ABOUT LAYNE’S CHICKEN FINGERS

Founded in 1994 in College Station, the original location became a Texas A&M legend known for its small-town charm, friendly service, iconic chicken fingers and secret sauce. While opening corporate locations across the Dallas-Fort Worth area, the leadership team focused on fine-tuning its operations and starting to franchise. Now, the company is planning to bring Layne’s Soon to be Famous™ Chicken Fingers to the rest of the world with plans to open 100 locations by the next four years.

MAKE IT TREND
MORE BRAND INFO
  • NAME

    Layne's Chicken Fingers

  • start-up costs

    $737,000 - $1,217,500

  • FRANCHISE FEE:

    $35,000

  • ROYALTY:

    5% Weekly

INQUIRE ABOUT SERVICES
  • Layne's Chicken Fingers

  • WHY I BOUGHT

Why this Halal Guys Franchisee (and Texas A&M Alum) is Introducing Layne’s Chicken Fingers to the Houston Area 

The seasons franchisee who brought Halal Guys to Houston plans to open five locations of this College Station favorite, starting in Katy, Texas.


Texas A&M alum Masroor Fatany has an eye for a good franchise opportunity. 

Soon after college, this Houston-born entrepreneur opened a Sears garage door franchise. In 2016, he traded garages for fast food, bringing the first Halal Guys to Houston, which caused a falafel frenzy, with four-hour lines down the block.

In June, Fatany achieved another milestone: As the first franchisee of Layne’s Chicken Fingers, he is bringing the Aggie phenomenon to Katy, Texas. It will be the first of five locations Fatany has planned for the Houston metro area.

A beloved Texas A&M campus institution, Layne’s Chicken Fingers has transformed into a booming chicken franchise with a plan to open 60 franchise locations across Texas in just three years.

The brand was an exciting opportunity for a former Aggie like Fatany. As a licensed CPA, he worked with Ernst & Young directly after Texas A&M but he couldn’t fight his entrepreneurial spirit. Inspired by his entrepreneurial father, who owned an HVAC service company, he knew he wanted to own his own business, and franchising was the way to go.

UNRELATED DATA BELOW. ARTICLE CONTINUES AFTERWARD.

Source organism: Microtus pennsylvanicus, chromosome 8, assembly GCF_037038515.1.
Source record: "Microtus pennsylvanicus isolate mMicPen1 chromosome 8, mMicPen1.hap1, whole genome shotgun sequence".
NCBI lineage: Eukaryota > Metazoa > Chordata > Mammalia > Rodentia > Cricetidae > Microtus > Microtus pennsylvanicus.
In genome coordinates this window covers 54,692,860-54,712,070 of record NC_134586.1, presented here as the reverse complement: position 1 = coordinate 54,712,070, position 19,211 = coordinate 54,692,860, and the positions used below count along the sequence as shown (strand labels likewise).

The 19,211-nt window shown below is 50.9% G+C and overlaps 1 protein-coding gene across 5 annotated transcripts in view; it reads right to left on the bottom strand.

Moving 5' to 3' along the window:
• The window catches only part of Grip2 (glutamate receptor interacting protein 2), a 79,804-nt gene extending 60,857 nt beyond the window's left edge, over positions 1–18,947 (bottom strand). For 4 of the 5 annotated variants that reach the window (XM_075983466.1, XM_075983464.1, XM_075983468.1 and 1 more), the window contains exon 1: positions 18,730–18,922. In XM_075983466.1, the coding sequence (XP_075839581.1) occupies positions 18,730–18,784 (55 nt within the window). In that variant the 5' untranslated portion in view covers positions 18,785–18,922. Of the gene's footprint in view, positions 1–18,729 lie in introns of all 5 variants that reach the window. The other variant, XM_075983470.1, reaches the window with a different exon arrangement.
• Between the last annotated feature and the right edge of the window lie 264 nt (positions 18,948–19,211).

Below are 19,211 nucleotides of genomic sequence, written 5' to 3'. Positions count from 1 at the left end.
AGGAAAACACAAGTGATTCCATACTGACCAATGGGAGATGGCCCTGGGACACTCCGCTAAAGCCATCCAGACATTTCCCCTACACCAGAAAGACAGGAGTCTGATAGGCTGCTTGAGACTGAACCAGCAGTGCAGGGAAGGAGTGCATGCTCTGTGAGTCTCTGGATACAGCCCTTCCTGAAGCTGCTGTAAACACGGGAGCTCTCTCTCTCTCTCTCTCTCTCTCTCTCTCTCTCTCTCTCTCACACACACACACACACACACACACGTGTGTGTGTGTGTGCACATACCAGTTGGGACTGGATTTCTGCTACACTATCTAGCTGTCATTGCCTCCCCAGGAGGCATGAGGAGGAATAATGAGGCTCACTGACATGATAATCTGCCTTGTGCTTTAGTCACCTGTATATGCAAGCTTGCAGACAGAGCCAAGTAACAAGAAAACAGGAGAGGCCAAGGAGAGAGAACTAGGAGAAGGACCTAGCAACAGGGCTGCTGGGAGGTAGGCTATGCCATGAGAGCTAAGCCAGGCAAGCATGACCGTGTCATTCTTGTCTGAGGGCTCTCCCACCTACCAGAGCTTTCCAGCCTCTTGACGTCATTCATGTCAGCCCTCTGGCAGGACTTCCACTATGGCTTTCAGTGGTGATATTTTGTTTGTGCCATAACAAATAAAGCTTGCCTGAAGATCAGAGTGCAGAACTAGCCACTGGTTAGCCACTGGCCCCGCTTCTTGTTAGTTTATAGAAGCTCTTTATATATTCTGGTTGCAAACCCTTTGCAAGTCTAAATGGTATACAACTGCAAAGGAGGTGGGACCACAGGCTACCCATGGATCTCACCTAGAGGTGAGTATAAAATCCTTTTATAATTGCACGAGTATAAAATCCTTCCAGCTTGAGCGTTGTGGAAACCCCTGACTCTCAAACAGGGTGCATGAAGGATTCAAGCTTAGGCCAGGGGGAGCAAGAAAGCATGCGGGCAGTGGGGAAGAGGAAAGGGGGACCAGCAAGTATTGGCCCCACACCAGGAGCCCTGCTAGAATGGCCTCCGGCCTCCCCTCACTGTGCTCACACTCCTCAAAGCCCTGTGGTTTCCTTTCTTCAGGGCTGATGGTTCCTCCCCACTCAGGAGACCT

“Franchising always made sense to me because growing up I saw the struggle with starting out as a new brand,” he said. “With a franchise, you have the blueprint, the brand and the customer recognition. That just makes things a lot easier for a midsize franchisee like me.”

As the owner of five Halal Guys, Fatany is a well-established operator who wanted to diversify his expanding Houston fast-food empire. 

“I’ve been looking for another concept for some time, but I wanted to find a brand that I really enjoyed,” Fatany said. “I didn’t want to open just another Popeye’s. Brands like that are very established, and I wanted to make my own impact as an operator.”

Then he came across a familiar name: Layne’s Chicken Fingers. He knew the brand very well from College Station, where he completed his undergraduate and master’s degrees. “Everyone knows Layne’s. It's just good food at a great price. I mean, who doesn’t want that.”

When he began researching a bit deeper, Fatany became impressed with not only the product and brand recognition, but the organization behind Layne’s. As the brand’s first franchisee, he didn’t do a traditional Discovery Day but spent time with Layne’s executive team one-on-one, asking them tough questions and really getting to know them as people. 

“I wanted to know about their vision, the plans and how they work together, “ he said. “But first, you have to see if you’re compatible as franchisor and franchisee. But the corporate team at Layne’s is great. It's just awesome to see how passionate they are and how much they want to see a franchisee succeed.” 

Fatany also liked Layne’s business fundamentals. “The menu was simple. That was important. And then there was the connection to my alma mater in College Station, so I knew Layne’s would have that built-in following,” Fatany said. “There was a customer who was already looking for this product.”

In fact, Fatany hears the buzz is already growing. “Since we announced the opening, we have former A&M students riding their bikes outside cheering us on,” he said. “There’s a pretty big  Aggie community in Houston, and they're all pretty excited. They got the networks of other Aggies, so the excitement is really snowballing into something bigger than I ever imagined.”